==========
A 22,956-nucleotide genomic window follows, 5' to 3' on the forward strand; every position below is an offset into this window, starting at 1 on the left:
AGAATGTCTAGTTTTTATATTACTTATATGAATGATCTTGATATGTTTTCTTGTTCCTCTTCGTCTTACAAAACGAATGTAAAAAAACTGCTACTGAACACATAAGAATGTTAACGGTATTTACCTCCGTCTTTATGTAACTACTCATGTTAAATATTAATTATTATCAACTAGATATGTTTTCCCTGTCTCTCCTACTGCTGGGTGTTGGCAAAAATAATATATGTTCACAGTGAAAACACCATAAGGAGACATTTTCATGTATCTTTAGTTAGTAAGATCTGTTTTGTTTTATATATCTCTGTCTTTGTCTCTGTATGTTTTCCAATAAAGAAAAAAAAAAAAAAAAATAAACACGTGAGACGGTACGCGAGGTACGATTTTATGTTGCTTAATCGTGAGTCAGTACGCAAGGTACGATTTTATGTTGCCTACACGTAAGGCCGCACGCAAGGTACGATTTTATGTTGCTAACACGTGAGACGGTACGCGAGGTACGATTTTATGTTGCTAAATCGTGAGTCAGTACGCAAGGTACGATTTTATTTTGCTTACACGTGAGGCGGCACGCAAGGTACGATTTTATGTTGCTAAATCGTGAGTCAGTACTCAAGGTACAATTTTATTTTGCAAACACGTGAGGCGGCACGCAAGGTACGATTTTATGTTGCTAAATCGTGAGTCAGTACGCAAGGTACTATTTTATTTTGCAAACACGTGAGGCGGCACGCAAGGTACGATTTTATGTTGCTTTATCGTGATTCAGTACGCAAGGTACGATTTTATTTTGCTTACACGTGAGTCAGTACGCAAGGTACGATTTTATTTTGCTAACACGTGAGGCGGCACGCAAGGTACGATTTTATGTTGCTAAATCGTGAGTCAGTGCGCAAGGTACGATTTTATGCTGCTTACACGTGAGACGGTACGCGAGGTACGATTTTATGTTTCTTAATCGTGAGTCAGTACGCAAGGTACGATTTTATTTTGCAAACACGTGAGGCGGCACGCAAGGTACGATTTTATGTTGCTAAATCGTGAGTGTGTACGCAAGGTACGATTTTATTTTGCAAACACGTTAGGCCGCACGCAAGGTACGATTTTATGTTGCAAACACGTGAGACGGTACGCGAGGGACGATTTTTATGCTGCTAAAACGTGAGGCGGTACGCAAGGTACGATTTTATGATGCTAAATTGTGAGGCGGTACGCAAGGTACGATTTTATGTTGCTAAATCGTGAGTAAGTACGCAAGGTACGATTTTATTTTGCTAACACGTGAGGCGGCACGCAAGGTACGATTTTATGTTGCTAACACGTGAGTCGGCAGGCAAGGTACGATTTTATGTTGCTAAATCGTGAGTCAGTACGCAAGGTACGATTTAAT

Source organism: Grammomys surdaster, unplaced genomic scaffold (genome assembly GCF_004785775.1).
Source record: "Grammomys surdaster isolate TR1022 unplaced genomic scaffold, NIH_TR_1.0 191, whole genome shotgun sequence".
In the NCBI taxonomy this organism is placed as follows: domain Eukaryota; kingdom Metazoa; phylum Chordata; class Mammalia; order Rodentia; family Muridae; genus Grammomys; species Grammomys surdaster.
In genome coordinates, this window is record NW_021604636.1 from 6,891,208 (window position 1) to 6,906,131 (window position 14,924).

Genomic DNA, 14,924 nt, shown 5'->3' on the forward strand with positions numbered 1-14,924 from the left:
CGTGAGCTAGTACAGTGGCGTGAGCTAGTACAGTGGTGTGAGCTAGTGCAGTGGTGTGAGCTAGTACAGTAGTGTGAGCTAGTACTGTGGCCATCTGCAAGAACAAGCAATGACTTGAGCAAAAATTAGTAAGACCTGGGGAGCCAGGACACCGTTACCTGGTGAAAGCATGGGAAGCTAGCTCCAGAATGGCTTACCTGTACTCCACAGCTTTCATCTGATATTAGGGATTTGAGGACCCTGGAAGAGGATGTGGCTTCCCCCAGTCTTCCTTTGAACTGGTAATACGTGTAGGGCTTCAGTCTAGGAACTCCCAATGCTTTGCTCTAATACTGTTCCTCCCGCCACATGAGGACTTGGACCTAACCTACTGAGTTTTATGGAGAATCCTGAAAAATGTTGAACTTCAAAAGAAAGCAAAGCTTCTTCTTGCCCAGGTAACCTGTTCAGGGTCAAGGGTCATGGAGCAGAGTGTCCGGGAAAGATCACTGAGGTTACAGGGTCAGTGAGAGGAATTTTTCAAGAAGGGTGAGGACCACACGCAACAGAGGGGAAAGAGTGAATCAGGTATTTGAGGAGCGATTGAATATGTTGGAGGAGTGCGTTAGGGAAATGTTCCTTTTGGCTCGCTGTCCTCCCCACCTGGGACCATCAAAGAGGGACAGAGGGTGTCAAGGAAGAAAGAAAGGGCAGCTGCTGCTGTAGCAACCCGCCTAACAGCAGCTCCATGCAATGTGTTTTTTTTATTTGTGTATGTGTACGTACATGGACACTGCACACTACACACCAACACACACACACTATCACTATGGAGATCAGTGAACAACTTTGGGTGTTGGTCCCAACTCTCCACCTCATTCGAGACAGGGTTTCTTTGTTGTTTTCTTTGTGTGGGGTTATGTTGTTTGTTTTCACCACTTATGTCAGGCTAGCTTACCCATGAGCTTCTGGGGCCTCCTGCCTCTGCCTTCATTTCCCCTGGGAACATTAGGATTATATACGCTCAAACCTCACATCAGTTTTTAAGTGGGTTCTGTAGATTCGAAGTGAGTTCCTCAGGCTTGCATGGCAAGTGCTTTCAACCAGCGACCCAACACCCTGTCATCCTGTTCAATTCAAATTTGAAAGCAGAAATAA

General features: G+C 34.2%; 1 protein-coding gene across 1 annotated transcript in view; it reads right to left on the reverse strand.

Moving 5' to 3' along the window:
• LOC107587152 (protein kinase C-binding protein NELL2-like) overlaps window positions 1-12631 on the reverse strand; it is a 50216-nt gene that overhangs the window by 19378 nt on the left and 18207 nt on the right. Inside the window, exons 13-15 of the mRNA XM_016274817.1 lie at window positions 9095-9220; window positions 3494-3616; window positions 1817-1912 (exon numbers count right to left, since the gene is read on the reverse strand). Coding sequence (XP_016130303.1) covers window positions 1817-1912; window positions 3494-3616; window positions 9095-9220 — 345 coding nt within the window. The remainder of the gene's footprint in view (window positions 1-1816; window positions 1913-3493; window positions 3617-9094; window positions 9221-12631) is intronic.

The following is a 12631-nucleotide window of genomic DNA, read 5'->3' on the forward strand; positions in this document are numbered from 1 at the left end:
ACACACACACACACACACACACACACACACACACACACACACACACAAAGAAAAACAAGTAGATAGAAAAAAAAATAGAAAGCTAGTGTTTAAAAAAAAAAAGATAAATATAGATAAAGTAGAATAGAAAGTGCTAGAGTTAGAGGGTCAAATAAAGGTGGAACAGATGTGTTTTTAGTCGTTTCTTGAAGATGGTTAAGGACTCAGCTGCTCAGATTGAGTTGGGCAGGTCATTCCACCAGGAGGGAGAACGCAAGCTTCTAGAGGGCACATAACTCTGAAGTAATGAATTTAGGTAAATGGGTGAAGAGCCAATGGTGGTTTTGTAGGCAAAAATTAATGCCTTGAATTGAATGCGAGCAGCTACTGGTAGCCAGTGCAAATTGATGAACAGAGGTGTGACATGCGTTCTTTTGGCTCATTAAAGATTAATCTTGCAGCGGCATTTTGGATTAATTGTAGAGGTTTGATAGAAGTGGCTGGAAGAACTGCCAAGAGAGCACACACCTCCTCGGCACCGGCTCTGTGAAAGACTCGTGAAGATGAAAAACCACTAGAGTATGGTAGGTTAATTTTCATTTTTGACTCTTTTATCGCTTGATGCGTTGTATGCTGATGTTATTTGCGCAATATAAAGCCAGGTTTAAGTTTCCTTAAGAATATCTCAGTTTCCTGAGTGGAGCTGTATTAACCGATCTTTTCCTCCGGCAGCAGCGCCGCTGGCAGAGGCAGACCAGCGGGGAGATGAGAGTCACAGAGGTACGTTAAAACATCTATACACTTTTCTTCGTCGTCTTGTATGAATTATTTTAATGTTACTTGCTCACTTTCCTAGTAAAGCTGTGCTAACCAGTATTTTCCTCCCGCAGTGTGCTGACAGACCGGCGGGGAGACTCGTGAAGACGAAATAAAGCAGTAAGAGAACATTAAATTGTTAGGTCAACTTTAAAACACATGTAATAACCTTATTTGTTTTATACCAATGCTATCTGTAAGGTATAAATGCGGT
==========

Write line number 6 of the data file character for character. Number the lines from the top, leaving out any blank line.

In genome coordinates, this window is record NW_021604636.1 from 6,891,208 (window position 1) to 6,906,131 (window position 14,924).